Location of Repository

Power/knowledge - untying the knot : an examination of a penological method

By Barry Vaughan


This thesis examines an assumption that has recently permeated social\ud theory, that power and knowledge constitute each other and are mutually\ud reinforcing. Knowledge is an instrument to be used to realise the interests\ud of some group, i. e. is subservient to agency. This assumption is oblivious to\ud the rise of realist social theory which has argued that the facilitating\ud frameworks of social life, structure and culture (which would typically\ud include 'knowledge') must be construed as having a causal influence\ud themselves, regardless of what people make of them or do despite them.\ud These do not automatically satisfy groups' wishes and may hinder them.\ud The power/knowledge thesis has taken greatest hold in the study of\ud prisons; it is argued that the penal reforms instituted in the 19th century\ud were designed to control prisoners so that what seemed like a benevolent\ud regime was actually an efficient mode of control. Thus the ideas that were\ud used to direct the treatment of offenders were a means of power over\ud prisoners. This thesis will incorporate historical material on the development\ud of the prisons and show that supporting ideas of reform was not necessarily\ud an exercise in power, so undercutting the principal thesis of the power/knowledge\ud school.\ud I will draw on recent developments in social theory to show how the\ud interplay between power and knowledge might be better conceived. I will\ud argue that only by estimating the logical connection between ideas can we\ud understand their proper role- how they may facilitate or frustrate action. Thus I will query whether reform ever gained the prominence it did and\ud show that it had always to be balanced by its logical counterpart,\ud deterrence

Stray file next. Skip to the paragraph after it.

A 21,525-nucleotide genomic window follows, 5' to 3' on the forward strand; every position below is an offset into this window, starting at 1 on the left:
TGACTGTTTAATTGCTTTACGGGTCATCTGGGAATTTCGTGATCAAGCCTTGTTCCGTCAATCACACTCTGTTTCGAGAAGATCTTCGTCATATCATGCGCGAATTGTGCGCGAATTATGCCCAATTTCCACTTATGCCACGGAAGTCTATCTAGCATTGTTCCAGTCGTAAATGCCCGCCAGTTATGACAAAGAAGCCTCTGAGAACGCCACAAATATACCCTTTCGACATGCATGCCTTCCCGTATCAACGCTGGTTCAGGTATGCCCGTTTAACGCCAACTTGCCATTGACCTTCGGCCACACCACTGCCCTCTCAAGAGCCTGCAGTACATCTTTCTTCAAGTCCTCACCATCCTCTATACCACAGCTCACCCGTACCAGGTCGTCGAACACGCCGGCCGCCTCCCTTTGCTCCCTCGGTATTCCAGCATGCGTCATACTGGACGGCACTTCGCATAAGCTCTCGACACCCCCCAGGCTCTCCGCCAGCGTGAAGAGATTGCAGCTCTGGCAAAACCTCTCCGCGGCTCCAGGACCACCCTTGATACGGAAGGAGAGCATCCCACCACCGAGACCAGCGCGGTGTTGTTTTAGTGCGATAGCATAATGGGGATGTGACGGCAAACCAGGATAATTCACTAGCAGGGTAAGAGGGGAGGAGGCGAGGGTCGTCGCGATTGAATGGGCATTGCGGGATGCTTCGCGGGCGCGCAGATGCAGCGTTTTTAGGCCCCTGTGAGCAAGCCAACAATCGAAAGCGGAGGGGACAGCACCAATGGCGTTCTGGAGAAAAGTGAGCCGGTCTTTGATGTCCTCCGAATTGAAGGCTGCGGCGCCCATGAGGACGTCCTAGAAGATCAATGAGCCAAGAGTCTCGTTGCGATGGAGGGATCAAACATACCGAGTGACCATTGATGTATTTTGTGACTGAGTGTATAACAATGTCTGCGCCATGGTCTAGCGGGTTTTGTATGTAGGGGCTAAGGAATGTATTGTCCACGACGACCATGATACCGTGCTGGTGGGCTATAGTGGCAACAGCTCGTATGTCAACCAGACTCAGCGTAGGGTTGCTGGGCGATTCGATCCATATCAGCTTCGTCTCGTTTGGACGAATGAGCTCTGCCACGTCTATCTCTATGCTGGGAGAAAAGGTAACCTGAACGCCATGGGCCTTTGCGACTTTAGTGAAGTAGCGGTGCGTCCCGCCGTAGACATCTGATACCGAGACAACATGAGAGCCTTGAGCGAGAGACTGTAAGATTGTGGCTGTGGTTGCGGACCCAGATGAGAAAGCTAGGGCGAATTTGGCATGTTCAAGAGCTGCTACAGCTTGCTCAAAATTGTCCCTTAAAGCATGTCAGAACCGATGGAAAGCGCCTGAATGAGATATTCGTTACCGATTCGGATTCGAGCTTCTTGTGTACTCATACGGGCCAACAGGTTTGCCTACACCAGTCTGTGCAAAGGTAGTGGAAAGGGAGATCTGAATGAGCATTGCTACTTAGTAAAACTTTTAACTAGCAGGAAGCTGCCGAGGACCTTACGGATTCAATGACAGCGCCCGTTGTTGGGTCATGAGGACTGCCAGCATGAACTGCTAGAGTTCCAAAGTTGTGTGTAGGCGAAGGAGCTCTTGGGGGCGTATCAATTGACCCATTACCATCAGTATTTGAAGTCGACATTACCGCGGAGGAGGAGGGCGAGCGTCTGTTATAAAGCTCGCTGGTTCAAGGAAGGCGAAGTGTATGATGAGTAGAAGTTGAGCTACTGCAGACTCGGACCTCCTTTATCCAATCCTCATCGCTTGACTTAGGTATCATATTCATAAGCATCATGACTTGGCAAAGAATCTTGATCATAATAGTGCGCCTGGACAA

Topics: HV
OAI identifier: oai:wrap.warwick.ac.uk:4167

Suggested articles



  1. (1981). A History of doi
  2. (1990). A Study in Social Theory, doi
  3. An Inquiry whether Crime and Misery are produced or prevented by our doi
  4. (1986). Bentham and the Common Law Tradition, Clarendon Press, doi
  5. (1925). Boundaries of English Penal Policy',
  6. (1993). Censure and Sanctions, doi
  7. (1988). Criminology before 1935, British Journal of Criminology, doi
  8. (1979). Discipline and Punish: The Birth of the Prison, doi
  9. (1911). Lombroso's Criminal doi
  10. (1988). Memorials of Millbank- and Chapters in Prison History (2 vols. ) 1875 Harding, C., 'The inevitable end of a discredited system? '
  11. (1992). Politics of Criminal Law: Reform in the 19th Century, Barry Rose Law Publishers, doi
  12. (1987). Power: A Philosophical Analysis,
  13. (1974). Power: A Radical View, doi
  14. (1978). Prison Palaces: A Re-Appraisal of Early Victorian Prisons, 1835-77' doi
  15. (1986). Prison Reform in Lancashire, 1700-1850, a study in local administration, doi
  16. (1990). Reformatory Projects and the English Prison Commission, doi
  17. Reports of Select Committees and Royal Commis Select Committee on Penitentiary Houses (Holford Committee), Second Report,
  18. (1992). Select Committee on the Best Mode of Giving Efficacy to Secondary Punishments, PP vol. 7,1831 Select Committee of the House of Lords on Gaols and Houses of Correction in
  19. (1983). Society and Total Institutions', doi
  20. (1991). The Legitimation ofPower,
  21. (1983). The mission to the English police courts, 1876-1936, doi
  22. (1962). The Structure of Scientific Revolutions, doi
  23. (1961). The Struggle for Penal Reform: The Howard League and its Predecessors, Stevens & Sons,
  24. (1991). The Uses of Power'
  25. (1995). Theory: the morphogenetic approach, doi

To submit an update or takedown request for this paper, please submit an Update/Correction/Removal Request.